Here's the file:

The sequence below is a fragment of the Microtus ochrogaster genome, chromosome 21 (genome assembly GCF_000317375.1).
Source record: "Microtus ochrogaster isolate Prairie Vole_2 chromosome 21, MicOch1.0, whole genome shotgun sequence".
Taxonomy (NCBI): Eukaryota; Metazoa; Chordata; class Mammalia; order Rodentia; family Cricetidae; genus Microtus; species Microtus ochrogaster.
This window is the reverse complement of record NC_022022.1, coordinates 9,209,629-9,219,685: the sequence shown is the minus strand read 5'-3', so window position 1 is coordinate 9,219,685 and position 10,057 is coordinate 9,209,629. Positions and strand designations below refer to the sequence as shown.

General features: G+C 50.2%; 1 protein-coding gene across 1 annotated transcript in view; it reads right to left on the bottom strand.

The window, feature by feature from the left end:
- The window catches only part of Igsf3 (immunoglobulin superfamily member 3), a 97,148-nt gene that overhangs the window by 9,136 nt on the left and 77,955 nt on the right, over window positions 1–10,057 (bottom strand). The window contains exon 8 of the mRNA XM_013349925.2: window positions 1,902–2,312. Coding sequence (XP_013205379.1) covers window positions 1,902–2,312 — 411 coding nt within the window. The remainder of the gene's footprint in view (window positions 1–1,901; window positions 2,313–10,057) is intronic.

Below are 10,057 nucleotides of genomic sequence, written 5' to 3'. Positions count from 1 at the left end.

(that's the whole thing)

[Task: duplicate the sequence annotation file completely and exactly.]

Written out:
The sequence below is a fragment of the Microtus ochrogaster genome, chromosome 21 (genome assembly GCF_000317375.1).
Source record: "Microtus ochrogaster isolate Prairie Vole_2 chromosome 21, MicOch1.0, whole genome shotgun sequence".
Taxonomy (NCBI): Eukaryota; Metazoa; Chordata; class Mammalia; order Rodentia; family Cricetidae; genus Microtus; species Microtus ochrogaster.
This window is the reverse complement of record NC_022022.1, coordinates 9,209,629-9,219,685: the sequence shown is the minus strand read 5'-3', so window position 1 is coordinate 9,219,685 and position 10,057 is coordinate 9,209,629. Positions and strand designations below refer to the sequence as shown.

General features: G+C 50.2%; 1 protein-coding gene across 1 annotated transcript in view; it reads right to left on the bottom strand.

The window, feature by feature from the left end:
- The window catches only part of Igsf3 (immunoglobulin superfamily member 3), a 97,148-nt gene that overhangs the window by 9,136 nt on the left and 77,955 nt on the right, over window positions 1–10,057 (bottom strand). The window contains exon 8 of the mRNA XM_013349925.2: window positions 1,902–2,312. Coding sequence (XP_013205379.1) covers window positions 1,902–2,312 — 411 coding nt within the window. The remainder of the gene's footprint in view (window positions 1–1,901; window positions 2,313–10,057) is intronic.

Below are 10,057 nucleotides of genomic sequence, written 5' to 3'. Positions count from 1 at the left end.